Investor’s Business Daily, Inc. Reprinted in Yahoo Finance. Thursday August 12, 6:05 pm ET
Demand is that strong for the property, which targets the army of young people who flood into the city each year to get degrees and start careers.
The rental market is rebounding, especially in New York and other markets where job trends are improving: Washington, D.C.; Chicago; San Francisco; San Jose, Calif.; and Seattle.
But New York could top them all in rent growth. Here, tenants show an appetite for new and luxury digs. Wall Street is hiring again and rents are rising, concessions are going away and vacancy rates have gone down each month since November, said Gary Malin, president of Citi Habitat, a residential brokerage. The market has done a complete 180-degree turn from a year ago.
Manhattan’s rental-listing inventory fell 32% in the second quarter vs. a year earlier, to 4,972, according to Prudential Douglas Elliman.
Apartment renting is starting to rebound around the U.S. too, spurred by tighter lending standards to buy homes, higher down payments and a modestly improving job market.
Some of the improvement is occurring because we don’t have big job losses anymore, said Mark Obrinsky, chief economist at the National Multi Housing Council.
Spartan Takes A Holiday
It used to be that young new arrivals to the Big Apple could expect few creature comforts. But Atlantic Development’s Port 10 packs them in. Its Web site shows 20-somethings at play, blurbs such as bye mom and dad, and perks from in-unit washers and dryers to Italian porcelain tile baths and a landscaped roof deck with movie screen. Studios start at $2,500 , one-bedrooms $3,500.
The same developer is behind 2 Cooper Square, where one-bedrooms start at $4,500 a month. The highest-priced unit, $22,000 a month, was snapped up by someone in the financial community, said Richard Cantor, principal of on-site leasing firm Cantor Pecorella.
Besides high-end interior finishes, common areas feature a rooftop pool, club lounge and private massage and treatments room.
The appeal is living like royalty, just not as king of one’s own castle.
More people are choosing to rent or are forced to as the American dream of owning a home remains dimmed by the credit crisis and housing market collapse. Homeownership dropped from 69.2% at its peak in 2004 to 66.9% in the second quarter, the lowest since 1999.
After two years of drops, rents nationwide rose 3.2% in the first half of 2010 vs. a year prior, says apartment market research firm Axiometrics.
But July’s job-growth slowdown could foreshadow flattened growth the rest of the year, warns Axiometrics President Ronald Johnsey. His firm’s full-year forecast for U.S. rent growth is 3.3% on average. That follows a nearly 6% dip in 2009.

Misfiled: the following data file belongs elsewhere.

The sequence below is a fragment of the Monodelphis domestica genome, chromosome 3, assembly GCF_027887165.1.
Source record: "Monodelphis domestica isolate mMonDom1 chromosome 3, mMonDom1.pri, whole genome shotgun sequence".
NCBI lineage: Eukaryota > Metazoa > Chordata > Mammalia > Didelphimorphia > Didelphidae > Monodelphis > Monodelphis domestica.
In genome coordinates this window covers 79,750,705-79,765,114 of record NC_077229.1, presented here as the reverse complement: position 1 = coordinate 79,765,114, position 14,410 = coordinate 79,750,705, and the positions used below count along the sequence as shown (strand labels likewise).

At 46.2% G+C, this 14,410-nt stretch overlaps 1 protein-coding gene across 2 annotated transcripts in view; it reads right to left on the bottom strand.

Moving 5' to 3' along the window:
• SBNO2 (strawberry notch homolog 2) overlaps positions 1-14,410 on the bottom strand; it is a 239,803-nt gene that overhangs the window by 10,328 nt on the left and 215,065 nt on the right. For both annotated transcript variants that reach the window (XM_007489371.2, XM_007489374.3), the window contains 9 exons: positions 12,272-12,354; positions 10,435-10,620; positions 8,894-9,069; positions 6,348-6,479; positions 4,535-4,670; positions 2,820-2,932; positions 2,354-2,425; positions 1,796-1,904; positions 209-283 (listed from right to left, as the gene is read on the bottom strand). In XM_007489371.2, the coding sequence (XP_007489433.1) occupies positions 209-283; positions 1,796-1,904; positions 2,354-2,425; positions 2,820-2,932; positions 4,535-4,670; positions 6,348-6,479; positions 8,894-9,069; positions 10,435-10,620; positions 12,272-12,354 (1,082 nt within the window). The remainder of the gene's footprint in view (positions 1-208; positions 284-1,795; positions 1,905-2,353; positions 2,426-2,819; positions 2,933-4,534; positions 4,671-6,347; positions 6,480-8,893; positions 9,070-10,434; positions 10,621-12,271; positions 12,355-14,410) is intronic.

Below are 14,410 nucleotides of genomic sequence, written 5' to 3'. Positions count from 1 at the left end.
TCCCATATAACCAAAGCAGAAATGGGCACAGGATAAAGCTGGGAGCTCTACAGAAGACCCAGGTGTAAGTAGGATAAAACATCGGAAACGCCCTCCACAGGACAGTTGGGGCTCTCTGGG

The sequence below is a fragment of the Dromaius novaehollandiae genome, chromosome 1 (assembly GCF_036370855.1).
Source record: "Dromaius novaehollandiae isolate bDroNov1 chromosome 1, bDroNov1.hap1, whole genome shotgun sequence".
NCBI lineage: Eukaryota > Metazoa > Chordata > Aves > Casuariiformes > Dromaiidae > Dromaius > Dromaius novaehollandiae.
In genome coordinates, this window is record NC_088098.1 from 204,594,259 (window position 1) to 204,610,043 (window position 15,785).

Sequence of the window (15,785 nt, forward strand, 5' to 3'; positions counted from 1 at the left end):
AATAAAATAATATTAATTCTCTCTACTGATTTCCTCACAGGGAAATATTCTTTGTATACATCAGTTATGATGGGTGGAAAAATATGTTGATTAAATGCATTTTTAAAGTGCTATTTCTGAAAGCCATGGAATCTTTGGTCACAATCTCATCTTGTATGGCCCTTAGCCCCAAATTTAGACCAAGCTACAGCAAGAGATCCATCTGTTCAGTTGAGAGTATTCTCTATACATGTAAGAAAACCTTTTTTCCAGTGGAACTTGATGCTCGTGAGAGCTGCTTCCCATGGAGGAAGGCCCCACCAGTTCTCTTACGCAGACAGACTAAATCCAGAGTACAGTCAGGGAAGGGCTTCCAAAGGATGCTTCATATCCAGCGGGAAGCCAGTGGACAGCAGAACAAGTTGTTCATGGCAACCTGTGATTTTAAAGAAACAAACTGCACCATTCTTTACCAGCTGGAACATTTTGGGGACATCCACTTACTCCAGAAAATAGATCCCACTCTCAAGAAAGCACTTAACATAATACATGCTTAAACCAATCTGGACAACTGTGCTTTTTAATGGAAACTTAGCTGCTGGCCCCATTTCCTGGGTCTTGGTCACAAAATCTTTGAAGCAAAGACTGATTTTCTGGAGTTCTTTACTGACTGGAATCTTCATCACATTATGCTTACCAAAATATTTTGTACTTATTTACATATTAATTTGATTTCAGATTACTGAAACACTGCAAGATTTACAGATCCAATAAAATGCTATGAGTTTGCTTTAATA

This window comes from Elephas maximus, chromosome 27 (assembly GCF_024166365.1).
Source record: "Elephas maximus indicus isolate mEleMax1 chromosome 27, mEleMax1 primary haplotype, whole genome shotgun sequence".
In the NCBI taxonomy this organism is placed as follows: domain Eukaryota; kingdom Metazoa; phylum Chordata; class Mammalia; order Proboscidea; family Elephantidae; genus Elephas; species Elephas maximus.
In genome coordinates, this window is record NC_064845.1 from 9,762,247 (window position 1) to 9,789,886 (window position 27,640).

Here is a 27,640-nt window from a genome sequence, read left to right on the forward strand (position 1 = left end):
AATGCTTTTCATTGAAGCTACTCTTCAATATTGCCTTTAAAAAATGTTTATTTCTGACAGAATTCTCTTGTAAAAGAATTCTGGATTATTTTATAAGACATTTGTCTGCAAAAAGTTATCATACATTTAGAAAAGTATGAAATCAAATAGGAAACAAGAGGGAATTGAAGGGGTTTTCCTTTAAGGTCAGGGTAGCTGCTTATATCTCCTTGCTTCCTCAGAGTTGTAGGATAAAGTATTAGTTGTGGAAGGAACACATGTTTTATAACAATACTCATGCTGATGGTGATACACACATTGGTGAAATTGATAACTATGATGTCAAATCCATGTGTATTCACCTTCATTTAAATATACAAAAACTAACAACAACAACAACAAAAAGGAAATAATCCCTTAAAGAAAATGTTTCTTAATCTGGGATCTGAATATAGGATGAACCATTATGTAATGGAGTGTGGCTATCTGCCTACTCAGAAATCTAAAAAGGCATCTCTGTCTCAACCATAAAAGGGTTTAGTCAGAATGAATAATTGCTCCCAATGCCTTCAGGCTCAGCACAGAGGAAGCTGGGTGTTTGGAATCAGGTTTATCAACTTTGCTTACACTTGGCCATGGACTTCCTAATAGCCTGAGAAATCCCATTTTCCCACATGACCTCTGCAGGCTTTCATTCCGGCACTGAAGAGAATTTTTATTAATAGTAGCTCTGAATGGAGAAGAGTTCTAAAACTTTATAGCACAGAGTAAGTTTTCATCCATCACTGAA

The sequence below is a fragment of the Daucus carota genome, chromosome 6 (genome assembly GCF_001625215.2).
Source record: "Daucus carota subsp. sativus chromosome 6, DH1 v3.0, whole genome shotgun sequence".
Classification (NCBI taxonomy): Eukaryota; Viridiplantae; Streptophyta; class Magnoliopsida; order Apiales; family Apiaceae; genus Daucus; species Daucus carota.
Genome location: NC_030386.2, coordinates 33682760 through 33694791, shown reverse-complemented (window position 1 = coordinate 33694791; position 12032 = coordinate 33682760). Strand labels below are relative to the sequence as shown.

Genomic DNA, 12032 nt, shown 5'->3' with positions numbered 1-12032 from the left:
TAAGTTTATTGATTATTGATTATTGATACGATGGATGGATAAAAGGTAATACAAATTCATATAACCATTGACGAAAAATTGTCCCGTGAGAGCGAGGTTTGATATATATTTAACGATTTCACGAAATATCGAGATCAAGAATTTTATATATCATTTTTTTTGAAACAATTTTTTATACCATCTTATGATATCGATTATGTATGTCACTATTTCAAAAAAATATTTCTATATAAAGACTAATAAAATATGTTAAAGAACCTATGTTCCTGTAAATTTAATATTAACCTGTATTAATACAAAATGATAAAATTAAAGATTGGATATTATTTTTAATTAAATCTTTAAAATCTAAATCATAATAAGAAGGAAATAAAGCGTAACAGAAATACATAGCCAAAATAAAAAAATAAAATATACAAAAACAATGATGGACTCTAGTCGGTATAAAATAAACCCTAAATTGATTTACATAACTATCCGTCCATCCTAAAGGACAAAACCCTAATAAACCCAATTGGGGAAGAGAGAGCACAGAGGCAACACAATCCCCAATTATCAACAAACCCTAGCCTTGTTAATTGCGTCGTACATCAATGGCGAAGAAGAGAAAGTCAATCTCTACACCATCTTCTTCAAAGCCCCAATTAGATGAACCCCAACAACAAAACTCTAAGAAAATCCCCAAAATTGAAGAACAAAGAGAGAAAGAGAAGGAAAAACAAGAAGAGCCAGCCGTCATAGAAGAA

Among markets with improving job trends, Johnsey says San Jose rents jumped 7.5% this year through June. San Francisco’s were up 4.5%, Seattle’s 5.1%. In Tacoma, outside Seattle, rents rose almost 10%.
South Florida, hit by a home-value collapse, is seeing moderate job growth and improving rental trends.
New York metro area rents rose 5.5% in the first half, Johnsey says, and suburban Long Island 6.3%. Metro New York gained a seasonally adjusted 56,600 jobs in that time, government data show. Axiometrics sees rent growth of 4.6% this year, 7.5% next, 6.6% in ’12 and 5.6% in ’13.
That would rank New York the best-performing rental market from 2011 through 2013, Johnsey said. San Jose is No. 1 this year.
Like San Francisco, New York has had a strong rental market due in part to expensive housing stock. In Manhattan, rentals � many rent-stabilized � make up about 75% of available housing, Malin says.
The housing boom fueled a surge in new condo construction in New York City, causing a glut in unsold units when the market tanked. Many of those units have entered the rental pool, something common in other overbuilt condo markets like Miami.
Vacancy Rates Remain High
As the rental market improves, vacancy rates have been dropping from their peaks in late 2009. But they are still above pre-recession levels.
Vacancy rates nationwide fell from 13% in the third quarter of 2009 to 12.2% in the second quarter of this year, census data show.
Not much new rental supply is coming on to offset drop-offs due to natural obsolescence, observers say.
There was a lot of building at the peak, said analyst Alexander Goldfarb of Sandler O’Neill, who covers apartment REITs such as Essex Property Trust (NYSE:ESS – News), Equity Residential (NYSE:EQR – News), Colonial Properties Trust (NYSE:CLP – News) and AvalonBay Communities (NYSE:AVB – News). He says supply is down dramatically, as development basically came to a halt in the credit crisis.
But that’s slowly changing, as recent activity in New York shows.
Some of the big apartment developers are in the early stages of ramping up again, Goldfarb says. AvalonBay, for one, started breaking ground on a couple of new projects late last year.
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